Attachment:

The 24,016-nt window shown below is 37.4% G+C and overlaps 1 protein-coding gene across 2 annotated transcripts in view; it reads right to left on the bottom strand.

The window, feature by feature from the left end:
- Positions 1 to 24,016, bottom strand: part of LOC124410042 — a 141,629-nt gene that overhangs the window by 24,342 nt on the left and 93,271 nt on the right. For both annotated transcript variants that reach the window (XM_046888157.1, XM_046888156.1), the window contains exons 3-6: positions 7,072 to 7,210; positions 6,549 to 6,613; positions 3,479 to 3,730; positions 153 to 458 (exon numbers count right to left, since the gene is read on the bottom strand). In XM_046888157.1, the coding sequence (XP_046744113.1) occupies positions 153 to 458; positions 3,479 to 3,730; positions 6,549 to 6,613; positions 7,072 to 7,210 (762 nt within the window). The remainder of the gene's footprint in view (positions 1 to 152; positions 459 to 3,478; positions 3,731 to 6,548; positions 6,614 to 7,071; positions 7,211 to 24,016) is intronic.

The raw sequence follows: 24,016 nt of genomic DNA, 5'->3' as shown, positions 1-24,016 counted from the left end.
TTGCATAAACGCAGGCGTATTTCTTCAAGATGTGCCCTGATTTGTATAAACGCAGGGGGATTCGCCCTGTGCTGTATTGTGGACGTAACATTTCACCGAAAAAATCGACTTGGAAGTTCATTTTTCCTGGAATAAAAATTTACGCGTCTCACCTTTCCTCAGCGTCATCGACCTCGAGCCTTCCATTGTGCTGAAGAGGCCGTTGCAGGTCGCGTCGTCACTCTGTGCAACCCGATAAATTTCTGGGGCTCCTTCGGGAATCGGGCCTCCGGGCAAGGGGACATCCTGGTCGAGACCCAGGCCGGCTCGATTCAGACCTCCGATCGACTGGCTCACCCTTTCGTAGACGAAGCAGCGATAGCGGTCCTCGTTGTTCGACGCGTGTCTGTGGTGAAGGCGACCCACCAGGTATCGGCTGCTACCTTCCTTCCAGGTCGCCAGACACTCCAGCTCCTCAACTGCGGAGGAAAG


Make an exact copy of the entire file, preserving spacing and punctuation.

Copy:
The 24,016-nt window shown below is 37.4% G+C and overlaps 1 protein-coding gene across 2 annotated transcripts in view; it reads right to left on the bottom strand.

The window, feature by feature from the left end:
- Positions 1 to 24,016, bottom strand: part of LOC124410042 — a 141,629-nt gene that overhangs the window by 24,342 nt on the left and 93,271 nt on the right. For both annotated transcript variants that reach the window (XM_046888157.1, XM_046888156.1), the window contains exons 3-6: positions 7,072 to 7,210; positions 6,549 to 6,613; positions 3,479 to 3,730; positions 153 to 458 (exon numbers count right to left, since the gene is read on the bottom strand). In XM_046888157.1, the coding sequence (XP_046744113.1) occupies positions 153 to 458; positions 3,479 to 3,730; positions 6,549 to 6,613; positions 7,072 to 7,210 (762 nt within the window). The remainder of the gene's footprint in view (positions 1 to 152; positions 459 to 3,478; positions 3,731 to 6,548; positions 6,614 to 7,071; positions 7,211 to 24,016) is intronic.

The raw sequence follows: 24,016 nt of genomic DNA, 5'->3' as shown, positions 1-24,016 counted from the left end.
TTGCATAAACGCAGGCGTATTTCTTCAAGATGTGCCCTGATTTGTATAAACGCAGGGGGATTCGCCCTGTGCTGTATTGTGGACGTAACATTTCACCGAAAAAATCGACTTGGAAGTTCATTTTTCCTGGAATAAAAATTTACGCGTCTCACCTTTCCTCAGCGTCATCGACCTCGAGCCTTCCATTGTGCTGAAGAGGCCGTTGCAGGTCGCGTCGTCACTCTGTGCAACCCGATAAATTTCTGGGGCTCCTTCGGGAATCGGGCCTCCGGGCAAGGGGACATCCTGGTCGAGACCCAGGCCGGCTCGATTCAGACCTCCGATCGACTGGCTCACCCTTTCGTAGACGAAGCAGCGATAGCGGTCCTCGTTGTTCGACGCGTGTCTGTGGTGAAGGCGACCCACCAGGTATCGGCTGCTACCTTCCTTCCAGGTCGCCAGACACTCCAGCTCCTCAACTGCGGAGGAAAG